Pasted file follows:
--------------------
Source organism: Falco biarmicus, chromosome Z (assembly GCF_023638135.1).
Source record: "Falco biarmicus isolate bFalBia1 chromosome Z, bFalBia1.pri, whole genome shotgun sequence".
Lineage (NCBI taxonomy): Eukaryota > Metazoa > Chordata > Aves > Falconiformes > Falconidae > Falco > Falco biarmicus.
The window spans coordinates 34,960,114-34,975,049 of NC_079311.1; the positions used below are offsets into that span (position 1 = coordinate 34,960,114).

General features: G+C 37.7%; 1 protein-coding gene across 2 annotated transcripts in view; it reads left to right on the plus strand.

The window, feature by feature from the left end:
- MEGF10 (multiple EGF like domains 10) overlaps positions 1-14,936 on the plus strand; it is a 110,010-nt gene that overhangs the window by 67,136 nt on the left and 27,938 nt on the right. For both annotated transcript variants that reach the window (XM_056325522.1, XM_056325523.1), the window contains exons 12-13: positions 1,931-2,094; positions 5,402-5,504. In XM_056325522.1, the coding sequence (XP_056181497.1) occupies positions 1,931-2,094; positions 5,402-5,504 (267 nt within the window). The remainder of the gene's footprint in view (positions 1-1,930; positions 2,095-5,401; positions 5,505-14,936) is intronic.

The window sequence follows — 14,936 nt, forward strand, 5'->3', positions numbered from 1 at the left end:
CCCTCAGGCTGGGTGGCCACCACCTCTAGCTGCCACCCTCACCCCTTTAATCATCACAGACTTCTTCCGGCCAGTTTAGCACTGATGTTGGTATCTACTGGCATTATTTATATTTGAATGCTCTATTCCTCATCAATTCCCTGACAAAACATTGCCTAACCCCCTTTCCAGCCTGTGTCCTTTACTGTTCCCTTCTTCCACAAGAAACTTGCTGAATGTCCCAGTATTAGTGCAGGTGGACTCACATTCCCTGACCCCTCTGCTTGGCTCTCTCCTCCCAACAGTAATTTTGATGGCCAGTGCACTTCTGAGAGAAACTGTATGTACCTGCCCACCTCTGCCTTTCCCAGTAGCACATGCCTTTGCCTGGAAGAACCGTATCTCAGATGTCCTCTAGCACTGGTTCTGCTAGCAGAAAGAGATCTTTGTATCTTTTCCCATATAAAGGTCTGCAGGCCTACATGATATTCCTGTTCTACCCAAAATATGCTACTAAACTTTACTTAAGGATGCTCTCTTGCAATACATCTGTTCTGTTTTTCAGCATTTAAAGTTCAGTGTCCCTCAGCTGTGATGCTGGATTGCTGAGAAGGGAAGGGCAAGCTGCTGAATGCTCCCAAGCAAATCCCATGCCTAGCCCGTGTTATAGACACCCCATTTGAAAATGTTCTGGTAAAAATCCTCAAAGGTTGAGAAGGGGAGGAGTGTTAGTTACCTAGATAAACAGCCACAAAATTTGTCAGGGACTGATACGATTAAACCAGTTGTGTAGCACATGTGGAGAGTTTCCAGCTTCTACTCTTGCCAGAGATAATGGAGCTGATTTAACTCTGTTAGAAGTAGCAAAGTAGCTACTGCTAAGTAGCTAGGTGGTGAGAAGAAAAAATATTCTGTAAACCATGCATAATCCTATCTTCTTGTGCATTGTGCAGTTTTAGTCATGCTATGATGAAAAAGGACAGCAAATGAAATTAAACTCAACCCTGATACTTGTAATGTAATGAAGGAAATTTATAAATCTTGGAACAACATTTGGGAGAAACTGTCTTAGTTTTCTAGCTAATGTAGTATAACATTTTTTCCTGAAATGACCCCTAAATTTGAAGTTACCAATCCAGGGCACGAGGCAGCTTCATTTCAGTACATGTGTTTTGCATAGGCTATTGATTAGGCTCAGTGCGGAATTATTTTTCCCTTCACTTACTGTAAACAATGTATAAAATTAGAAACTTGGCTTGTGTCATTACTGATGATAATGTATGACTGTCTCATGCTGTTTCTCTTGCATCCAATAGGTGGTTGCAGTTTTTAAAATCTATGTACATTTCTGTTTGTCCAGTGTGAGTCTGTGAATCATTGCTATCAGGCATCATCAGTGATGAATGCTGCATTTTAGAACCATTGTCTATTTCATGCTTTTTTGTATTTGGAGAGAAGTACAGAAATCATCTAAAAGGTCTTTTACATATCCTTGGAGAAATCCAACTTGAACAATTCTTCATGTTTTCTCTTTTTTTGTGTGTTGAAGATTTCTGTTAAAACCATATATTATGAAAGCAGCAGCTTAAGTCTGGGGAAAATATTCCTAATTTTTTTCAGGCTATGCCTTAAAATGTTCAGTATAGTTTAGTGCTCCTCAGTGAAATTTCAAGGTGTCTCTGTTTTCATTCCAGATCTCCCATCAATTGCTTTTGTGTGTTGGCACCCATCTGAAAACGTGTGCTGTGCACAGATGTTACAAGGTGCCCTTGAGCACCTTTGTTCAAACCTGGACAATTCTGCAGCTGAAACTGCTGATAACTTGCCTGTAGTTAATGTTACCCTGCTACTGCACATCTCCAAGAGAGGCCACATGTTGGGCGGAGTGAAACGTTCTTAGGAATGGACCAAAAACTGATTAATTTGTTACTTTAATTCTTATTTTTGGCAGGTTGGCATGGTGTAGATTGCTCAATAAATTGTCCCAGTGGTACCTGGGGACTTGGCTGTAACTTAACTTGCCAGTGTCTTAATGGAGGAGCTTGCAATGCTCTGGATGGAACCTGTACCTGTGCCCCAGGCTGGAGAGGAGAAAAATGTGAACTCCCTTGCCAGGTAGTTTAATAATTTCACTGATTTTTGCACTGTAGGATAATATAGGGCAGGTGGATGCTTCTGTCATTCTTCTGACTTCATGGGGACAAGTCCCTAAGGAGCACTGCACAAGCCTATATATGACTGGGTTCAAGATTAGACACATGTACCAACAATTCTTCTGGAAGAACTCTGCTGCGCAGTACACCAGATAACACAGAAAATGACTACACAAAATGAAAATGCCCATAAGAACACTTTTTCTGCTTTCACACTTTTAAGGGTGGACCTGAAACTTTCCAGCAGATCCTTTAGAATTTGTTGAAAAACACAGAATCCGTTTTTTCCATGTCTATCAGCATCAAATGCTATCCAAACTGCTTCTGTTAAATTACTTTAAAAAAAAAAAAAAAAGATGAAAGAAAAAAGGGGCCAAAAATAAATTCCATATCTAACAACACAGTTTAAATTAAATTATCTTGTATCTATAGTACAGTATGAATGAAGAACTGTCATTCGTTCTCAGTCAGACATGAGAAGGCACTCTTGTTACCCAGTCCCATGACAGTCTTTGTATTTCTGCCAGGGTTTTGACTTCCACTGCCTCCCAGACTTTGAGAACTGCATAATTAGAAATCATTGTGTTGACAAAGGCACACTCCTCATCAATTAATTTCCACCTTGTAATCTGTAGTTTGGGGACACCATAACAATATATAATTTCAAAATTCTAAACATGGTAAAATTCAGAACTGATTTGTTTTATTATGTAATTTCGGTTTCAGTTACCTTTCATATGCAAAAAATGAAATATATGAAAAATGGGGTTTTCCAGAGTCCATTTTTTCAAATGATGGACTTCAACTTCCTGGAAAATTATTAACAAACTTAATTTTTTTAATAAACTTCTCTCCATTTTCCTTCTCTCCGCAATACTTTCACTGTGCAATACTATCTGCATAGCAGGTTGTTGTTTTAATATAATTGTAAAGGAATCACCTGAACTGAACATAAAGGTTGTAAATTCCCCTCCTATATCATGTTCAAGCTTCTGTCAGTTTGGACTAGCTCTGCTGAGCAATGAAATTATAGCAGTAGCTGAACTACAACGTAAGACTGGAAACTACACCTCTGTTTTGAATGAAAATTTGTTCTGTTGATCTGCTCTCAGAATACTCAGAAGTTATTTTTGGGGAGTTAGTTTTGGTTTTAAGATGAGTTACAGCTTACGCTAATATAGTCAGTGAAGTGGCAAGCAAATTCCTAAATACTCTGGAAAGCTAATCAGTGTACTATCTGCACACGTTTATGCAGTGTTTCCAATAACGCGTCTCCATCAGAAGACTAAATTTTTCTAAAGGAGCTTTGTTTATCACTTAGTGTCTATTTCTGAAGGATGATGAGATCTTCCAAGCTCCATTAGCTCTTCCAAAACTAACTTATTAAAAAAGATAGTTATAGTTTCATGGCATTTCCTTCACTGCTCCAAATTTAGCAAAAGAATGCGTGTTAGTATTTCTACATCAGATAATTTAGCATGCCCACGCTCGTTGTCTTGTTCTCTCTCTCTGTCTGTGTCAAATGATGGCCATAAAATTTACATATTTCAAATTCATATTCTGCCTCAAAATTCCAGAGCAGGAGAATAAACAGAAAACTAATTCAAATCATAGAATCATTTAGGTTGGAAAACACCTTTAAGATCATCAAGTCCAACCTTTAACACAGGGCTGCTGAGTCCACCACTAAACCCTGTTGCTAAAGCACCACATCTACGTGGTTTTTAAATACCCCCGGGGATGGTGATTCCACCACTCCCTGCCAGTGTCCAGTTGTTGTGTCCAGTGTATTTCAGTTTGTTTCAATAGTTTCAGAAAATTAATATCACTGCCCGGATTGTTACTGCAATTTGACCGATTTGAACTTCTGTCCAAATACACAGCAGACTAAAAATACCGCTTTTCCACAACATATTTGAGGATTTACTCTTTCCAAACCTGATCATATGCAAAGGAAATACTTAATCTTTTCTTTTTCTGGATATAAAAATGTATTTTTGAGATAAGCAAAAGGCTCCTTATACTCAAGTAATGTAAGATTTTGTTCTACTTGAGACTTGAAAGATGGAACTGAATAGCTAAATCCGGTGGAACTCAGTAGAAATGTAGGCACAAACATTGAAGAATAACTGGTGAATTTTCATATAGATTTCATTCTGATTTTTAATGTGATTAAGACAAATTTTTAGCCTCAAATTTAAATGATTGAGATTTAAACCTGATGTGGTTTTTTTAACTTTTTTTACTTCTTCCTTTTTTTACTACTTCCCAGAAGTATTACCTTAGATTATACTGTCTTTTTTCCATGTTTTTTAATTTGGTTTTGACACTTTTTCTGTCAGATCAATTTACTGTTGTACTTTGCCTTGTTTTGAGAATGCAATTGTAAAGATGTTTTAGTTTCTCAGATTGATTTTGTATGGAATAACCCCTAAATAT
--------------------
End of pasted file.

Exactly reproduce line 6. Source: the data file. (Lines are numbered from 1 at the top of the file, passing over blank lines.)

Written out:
The window, feature by feature from the left end: